Is the world ready for foldable phones?
With new models on the horizon, we take a look at the first generation and ask if they were rushed to market
When thinking of foldable phones and tablets, Samsung and Huawei may be the names that first spring to mind, but in fact it’s the much smaller Royale Corporation that holds the dubious honour of being the first to market.
It may be for the best, though, that its device – the FlexPai – is a footnote in the history of this troubled field. An early review called it “charmingly awful” and highlighted how slow the operating system was when switching screens. Its design also left a lot to be desired, looking like a cross between a tablet and one of Salvador Dalí’s clocks.
Not that Samsung and Huawei’s offerings have done much better. The Galaxy Fold and the Mate X were both were launched just before MWC 2019, to considerable fanfare and it seemed we had hit a bold new frontier in smartphone design.
Just one year later, though, and the Mate X is only available in China, while the Galaxy Fold is best described as ‘brittle’.
A display of flexibility
“There are always problems with the ‘first’ of anything,” says Chris Harrison, an assistant professor at Carnegie Mellon University. “For years, OEMs have been pushing to make screens bigger and bigger, increasing the size of phones and removing all the bezels. Today, there is nowhere to go if we want these devices to still fit in our pockets. For people who want a lot of screen real estate to watch movies, review spreadsheets, read a book, or really anything where a bigger screen enhances the experience, foldable phones are the logical next step.”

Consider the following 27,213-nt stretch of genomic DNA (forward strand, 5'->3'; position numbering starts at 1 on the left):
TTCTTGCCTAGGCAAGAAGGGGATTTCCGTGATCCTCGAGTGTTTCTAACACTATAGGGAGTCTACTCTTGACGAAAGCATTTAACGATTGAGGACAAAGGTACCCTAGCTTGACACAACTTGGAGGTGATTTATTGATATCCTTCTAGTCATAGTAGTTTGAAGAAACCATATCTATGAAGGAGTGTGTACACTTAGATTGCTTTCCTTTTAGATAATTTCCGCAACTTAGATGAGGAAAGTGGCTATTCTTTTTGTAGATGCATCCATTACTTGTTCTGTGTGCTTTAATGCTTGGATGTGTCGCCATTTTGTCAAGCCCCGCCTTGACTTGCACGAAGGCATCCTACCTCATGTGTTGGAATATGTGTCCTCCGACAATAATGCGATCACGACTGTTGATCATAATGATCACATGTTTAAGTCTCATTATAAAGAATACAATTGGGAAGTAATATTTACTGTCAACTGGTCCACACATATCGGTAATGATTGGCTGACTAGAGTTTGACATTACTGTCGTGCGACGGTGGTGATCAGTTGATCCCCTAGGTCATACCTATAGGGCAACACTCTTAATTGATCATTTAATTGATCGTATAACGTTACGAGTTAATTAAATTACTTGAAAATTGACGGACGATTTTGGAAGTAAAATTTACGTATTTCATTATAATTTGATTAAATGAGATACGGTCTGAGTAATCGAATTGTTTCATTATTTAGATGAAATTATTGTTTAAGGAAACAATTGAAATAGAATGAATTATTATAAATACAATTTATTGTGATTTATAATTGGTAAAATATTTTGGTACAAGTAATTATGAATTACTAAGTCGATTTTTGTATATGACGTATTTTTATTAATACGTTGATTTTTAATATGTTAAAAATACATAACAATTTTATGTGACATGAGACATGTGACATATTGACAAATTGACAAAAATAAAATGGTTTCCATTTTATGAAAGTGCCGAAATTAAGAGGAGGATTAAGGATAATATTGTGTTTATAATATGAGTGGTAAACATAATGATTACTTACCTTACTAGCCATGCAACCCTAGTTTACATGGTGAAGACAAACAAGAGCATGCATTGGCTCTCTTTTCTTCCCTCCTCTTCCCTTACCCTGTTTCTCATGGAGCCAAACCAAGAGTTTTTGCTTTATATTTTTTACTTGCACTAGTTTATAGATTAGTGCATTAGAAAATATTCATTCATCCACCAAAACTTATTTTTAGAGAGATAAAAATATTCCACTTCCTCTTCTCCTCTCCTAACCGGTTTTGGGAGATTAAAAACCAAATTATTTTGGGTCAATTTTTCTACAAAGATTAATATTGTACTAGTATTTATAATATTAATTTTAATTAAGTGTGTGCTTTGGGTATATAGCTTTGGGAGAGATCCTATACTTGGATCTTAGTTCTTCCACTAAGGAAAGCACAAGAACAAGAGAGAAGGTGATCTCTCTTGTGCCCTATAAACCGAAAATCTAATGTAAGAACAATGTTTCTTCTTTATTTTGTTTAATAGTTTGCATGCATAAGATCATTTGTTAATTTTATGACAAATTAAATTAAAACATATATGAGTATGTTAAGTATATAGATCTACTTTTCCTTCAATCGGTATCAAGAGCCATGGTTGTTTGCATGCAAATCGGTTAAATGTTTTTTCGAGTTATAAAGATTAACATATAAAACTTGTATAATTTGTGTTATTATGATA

The fundamental technology of bendable displays has actually been in the works for over a decade; Samsung even released a concept video at CES 2013. It’s also not that much different from what we already have on normal smartphones, just with extremely thin layers of plastic polymer instead of glass.
The real technical challenge with this new form factor is actually everything around the display. Vital components from the battery to the chassis have to be thought of differently to allow for multiple folds. The hinge on the Galaxy Fold is a good example of how complex the design can be, as it’s made up of a number of gears and rotors, similar to a watch.
“People shouldn’t judge the idea on this first cohort of devices, but rather the second and third generations,” Harrison explains. “The technology will mature quickly, as we’ve seen with almost everything in the mobile computing space.”
If you’re not first you’re last
According to Rob Baillie, a mobile device expert at Comparemymobile.com, foldables are less a response to demand than a solution looking for a problem.
He says that faults on Samsung’s Galaxy Fold suggested the company had perhaps rushed its designs in order to make sure it was one of the first to introduce a ‘folding phone’.
“If Samsung had taken the time to perfect the phone, it wouldn’t have had to go back to the drawing board to get it right on the second try,” he says. “Making a screen durable enough to face being folded and unfolded numerous times is key.”
The Galaxy Fold was said to withstand being opened and closed 200,000 times, but review units distributed in April 2019 broke within a day. Reports of bumps and glitchy displays came flooding in and an internal Samsung investigation found that its hinge had wilted under the first inspection. Bits of debris were bouncing around inside and its launch was rescheduled, multiple times.